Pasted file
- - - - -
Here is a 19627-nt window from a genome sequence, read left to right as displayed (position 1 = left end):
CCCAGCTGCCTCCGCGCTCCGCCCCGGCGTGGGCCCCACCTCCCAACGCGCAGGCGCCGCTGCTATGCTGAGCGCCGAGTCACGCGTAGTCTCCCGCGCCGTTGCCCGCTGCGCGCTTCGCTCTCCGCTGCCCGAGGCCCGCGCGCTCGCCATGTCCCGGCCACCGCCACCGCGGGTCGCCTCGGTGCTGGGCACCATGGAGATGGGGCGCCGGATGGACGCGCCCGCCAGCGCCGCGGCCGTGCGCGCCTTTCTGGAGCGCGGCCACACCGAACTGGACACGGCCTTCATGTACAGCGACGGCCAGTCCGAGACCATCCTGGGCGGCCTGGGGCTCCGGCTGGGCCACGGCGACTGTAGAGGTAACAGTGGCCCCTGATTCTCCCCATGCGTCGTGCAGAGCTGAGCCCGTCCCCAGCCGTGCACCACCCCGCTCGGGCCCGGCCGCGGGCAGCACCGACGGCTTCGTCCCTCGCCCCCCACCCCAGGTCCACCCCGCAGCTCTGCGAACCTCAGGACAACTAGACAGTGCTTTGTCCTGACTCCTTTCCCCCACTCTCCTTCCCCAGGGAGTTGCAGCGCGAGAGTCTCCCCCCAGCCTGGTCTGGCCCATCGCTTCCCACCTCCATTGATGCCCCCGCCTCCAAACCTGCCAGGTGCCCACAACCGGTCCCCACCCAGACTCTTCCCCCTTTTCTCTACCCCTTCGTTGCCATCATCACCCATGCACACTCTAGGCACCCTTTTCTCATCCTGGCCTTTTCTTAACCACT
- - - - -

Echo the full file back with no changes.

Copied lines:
Here is a 19627-nt window from a genome sequence, read left to right as displayed (position 1 = left end):
CCCAGCTGCCTCCGCGCTCCGCCCCGGCGTGGGCCCCACCTCCCAACGCGCAGGCGCCGCTGCTATGCTGAGCGCCGAGTCACGCGTAGTCTCCCGCGCCGTTGCCCGCTGCGCGCTTCGCTCTCCGCTGCCCGAGGCCCGCGCGCTCGCCATGTCCCGGCCACCGCCACCGCGGGTCGCCTCGGTGCTGGGCACCATGGAGATGGGGCGCCGGATGGACGCGCCCGCCAGCGCCGCGGCCGTGCGCGCCTTTCTGGAGCGCGGCCACACCGAACTGGACACGGCCTTCATGTACAGCGACGGCCAGTCCGAGACCATCCTGGGCGGCCTGGGGCTCCGGCTGGGCCACGGCGACTGTAGAGGTAACAGTGGCCCCTGATTCTCCCCATGCGTCGTGCAGAGCTGAGCCCGTCCCCAGCCGTGCACCACCCCGCTCGGGCCCGGCCGCGGGCAGCACCGACGGCTTCGTCCCTCGCCCCCCACCCCAGGTCCACCCCGCAGCTCTGCGAACCTCAGGACAACTAGACAGTGCTTTGTCCTGACTCCTTTCCCCCACTCTCCTTCCCCAGGGAGTTGCAGCGCGAGAGTCTCCCCCCAGCCTGGTCTGGCCCATCGCTTCCCACCTCCATTGATGCCCCCGCCTCCAAACCTGCCAGGTGCCCACAACCGGTCCCCACCCAGACTCTTCCCCCTTTTCTCTACCCCTTCGTTGCCATCATCACCCATGCACACTCTAGGCACCCTTTTCTCATCCTGGCCTTTTCTTAACCACT